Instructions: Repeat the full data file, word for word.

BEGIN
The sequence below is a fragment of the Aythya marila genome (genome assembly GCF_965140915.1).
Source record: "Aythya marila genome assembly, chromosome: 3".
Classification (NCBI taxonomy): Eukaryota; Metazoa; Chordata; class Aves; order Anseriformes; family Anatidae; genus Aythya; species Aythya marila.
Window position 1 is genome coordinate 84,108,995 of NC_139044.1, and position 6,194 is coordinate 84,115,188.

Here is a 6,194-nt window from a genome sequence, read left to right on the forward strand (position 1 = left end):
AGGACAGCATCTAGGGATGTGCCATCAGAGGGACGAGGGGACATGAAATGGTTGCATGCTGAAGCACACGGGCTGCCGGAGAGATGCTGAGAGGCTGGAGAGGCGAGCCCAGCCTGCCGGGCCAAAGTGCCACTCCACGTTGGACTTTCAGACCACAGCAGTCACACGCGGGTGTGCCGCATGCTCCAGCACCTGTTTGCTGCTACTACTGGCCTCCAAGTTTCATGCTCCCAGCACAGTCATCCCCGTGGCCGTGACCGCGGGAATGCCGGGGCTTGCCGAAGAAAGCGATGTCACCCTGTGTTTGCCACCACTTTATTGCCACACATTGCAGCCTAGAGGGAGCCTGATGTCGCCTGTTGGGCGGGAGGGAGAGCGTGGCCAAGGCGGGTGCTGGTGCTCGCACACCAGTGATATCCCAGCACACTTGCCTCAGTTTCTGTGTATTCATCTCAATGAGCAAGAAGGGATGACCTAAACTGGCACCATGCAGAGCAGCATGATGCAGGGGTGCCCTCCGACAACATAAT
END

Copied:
The sequence below is a fragment of the Aythya marila genome (genome assembly GCF_965140915.1).
Source record: "Aythya marila genome assembly, chromosome: 3".
Classification (NCBI taxonomy): Eukaryota; Metazoa; Chordata; class Aves; order Anseriformes; family Anatidae; genus Aythya; species Aythya marila.
Window position 1 is genome coordinate 84,108,995 of NC_139044.1, and position 6,194 is coordinate 84,115,188.

Here is a 6,194-nt window from a genome sequence, read left to right on the forward strand (position 1 = left end):
AGGACAGCATCTAGGGATGTGCCATCAGAGGGACGAGGGGACATGAAATGGTTGCATGCTGAAGCACACGGGCTGCCGGAGAGATGCTGAGAGGCTGGAGAGGCGAGCCCAGCCTGCCGGGCCAAAGTGCCACTCCACGTTGGACTTTCAGACCACAGCAGTCACACGCGGGTGTGCCGCATGCTCCAGCACCTGTTTGCTGCTACTACTGGCCTCCAAGTTTCATGCTCCCAGCACAGTCATCCCCGTGGCCGTGACCGCGGGAATGCCGGGGCTTGCCGAAGAAAGCGATGTCACCCTGTGTTTGCCACCACTTTATTGCCACACATTGCAGCCTAGAGGGAGCCTGATGTCGCCTGTTGGGCGGGAGGGAGAGCGTGGCCAAGGCGGGTGCTGGTGCTCGCACACCAGTGATATCCCAGCACACTTGCCTCAGTTTCTGTGTATTCATCTCAATGAGCAAGAAGGGATGACCTAAACTGGCACCATGCAGAGCAGCATGATGCAGGGGTGCCCTCCGACAACATAAT